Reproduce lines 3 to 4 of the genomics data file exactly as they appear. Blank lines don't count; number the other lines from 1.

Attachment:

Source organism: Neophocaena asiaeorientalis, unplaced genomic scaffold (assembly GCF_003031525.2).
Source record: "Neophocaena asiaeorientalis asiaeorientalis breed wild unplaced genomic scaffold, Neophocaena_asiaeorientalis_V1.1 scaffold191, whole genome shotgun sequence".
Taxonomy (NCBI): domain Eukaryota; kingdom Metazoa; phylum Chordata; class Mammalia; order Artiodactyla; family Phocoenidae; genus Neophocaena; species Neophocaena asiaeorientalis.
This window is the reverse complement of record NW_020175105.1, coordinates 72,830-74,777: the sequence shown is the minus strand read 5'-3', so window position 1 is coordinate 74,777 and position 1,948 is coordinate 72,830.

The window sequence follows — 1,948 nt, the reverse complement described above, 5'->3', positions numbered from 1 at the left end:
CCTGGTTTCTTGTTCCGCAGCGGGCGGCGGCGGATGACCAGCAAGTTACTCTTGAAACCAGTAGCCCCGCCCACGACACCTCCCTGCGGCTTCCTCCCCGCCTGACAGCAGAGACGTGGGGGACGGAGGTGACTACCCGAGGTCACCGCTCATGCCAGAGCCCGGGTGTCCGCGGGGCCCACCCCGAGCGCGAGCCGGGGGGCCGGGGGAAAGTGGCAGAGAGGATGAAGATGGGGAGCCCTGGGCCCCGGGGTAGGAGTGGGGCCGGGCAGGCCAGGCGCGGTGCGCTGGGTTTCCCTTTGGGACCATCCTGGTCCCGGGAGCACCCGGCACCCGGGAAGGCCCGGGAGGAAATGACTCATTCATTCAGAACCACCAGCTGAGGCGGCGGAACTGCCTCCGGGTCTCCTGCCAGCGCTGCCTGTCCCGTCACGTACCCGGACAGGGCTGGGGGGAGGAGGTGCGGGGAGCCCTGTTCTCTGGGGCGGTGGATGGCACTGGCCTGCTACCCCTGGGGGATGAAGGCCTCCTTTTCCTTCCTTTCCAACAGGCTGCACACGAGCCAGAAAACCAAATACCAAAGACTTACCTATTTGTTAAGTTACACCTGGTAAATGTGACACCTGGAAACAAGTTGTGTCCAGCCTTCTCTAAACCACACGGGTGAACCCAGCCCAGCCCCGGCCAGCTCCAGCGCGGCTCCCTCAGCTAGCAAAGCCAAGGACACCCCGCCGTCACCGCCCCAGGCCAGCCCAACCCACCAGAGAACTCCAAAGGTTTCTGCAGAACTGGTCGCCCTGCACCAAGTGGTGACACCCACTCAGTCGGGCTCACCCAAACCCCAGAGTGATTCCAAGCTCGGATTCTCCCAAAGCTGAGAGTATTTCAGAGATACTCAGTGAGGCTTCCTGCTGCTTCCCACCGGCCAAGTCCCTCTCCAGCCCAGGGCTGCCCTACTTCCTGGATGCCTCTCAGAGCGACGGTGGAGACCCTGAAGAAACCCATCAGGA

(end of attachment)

Taxonomy (NCBI): domain Eukaryota; kingdom Metazoa; phylum Chordata; class Mammalia; order Artiodactyla; family Phocoenidae; genus Neophocaena; species Neophocaena asiaeorientalis.
This window is the reverse complement of record NW_020175105.1, coordinates 72,830-74,777: the sequence shown is the minus strand read 5'-3', so window position 1 is coordinate 74,777 and position 1,948 is coordinate 72,830.